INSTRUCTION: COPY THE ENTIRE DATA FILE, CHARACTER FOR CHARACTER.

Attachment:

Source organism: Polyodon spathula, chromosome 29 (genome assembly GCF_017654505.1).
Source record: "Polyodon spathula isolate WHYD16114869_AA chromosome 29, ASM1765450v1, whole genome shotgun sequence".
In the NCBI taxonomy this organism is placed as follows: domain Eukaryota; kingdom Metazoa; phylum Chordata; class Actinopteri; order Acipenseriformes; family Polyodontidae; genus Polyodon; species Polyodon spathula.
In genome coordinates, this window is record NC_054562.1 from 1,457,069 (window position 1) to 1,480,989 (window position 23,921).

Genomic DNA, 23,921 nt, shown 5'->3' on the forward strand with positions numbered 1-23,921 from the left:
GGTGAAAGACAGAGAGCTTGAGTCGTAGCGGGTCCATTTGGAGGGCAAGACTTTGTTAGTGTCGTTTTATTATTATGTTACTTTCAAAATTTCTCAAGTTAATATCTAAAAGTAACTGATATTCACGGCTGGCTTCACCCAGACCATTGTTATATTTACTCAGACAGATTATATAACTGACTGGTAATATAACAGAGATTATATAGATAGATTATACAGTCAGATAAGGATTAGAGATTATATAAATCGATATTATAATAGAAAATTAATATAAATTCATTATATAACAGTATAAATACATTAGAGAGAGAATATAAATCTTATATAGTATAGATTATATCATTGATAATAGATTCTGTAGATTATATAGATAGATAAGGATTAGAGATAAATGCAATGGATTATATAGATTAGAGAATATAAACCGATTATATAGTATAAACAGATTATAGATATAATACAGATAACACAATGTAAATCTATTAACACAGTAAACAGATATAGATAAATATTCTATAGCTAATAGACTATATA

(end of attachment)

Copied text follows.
Source organism: Polyodon spathula, chromosome 29 (genome assembly GCF_017654505.1).
Source record: "Polyodon spathula isolate WHYD16114869_AA chromosome 29, ASM1765450v1, whole genome shotgun sequence".
In the NCBI taxonomy this organism is placed as follows: domain Eukaryota; kingdom Metazoa; phylum Chordata; class Actinopteri; order Acipenseriformes; family Polyodontidae; genus Polyodon; species Polyodon spathula.
In genome coordinates, this window is record NC_054562.1 from 1,457,069 (window position 1) to 1,480,989 (window position 23,921).

Genomic DNA, 23,921 nt, shown 5'->3' on the forward strand with positions numbered 1-23,921 from the left:
GGTGAAAGACAGAGAGCTTGAGTCGTAGCGGGTCCATTTGGAGGGCAAGACTTTGTTAGTGTCGTTTTATTATTATGTTACTTTCAAAATTTCTCAAGTTAATATCTAAAAGTAACTGATATTCACGGCTGGCTTCACCCAGACCATTGTTATATTTACTCAGACAGATTATATAACTGACTGGTAATATAACAGAGATTATATAGATAGATTATACAGTCAGATAAGGATTAGAGATTATATAAATCGATATTATAATAGAAAATTAATATAAATTCATTATATAACAGTATAAATACATTAGAGAGAGAATATAAATCTTATATAGTATAGATTATATCATTGATAATAGATTCTGTAGATTATATAGATAGATAAGGATTAGAGATAAATGCAATGGATTATATAGATTAGAGAATATAAACCGATTATATAGTATAAACAGATTATAGATATAATACAGATAACACAATGTAAATCTATTAACACAGTAAACAGATATAGATAAATATTCTATAGCTAATAGACTATATA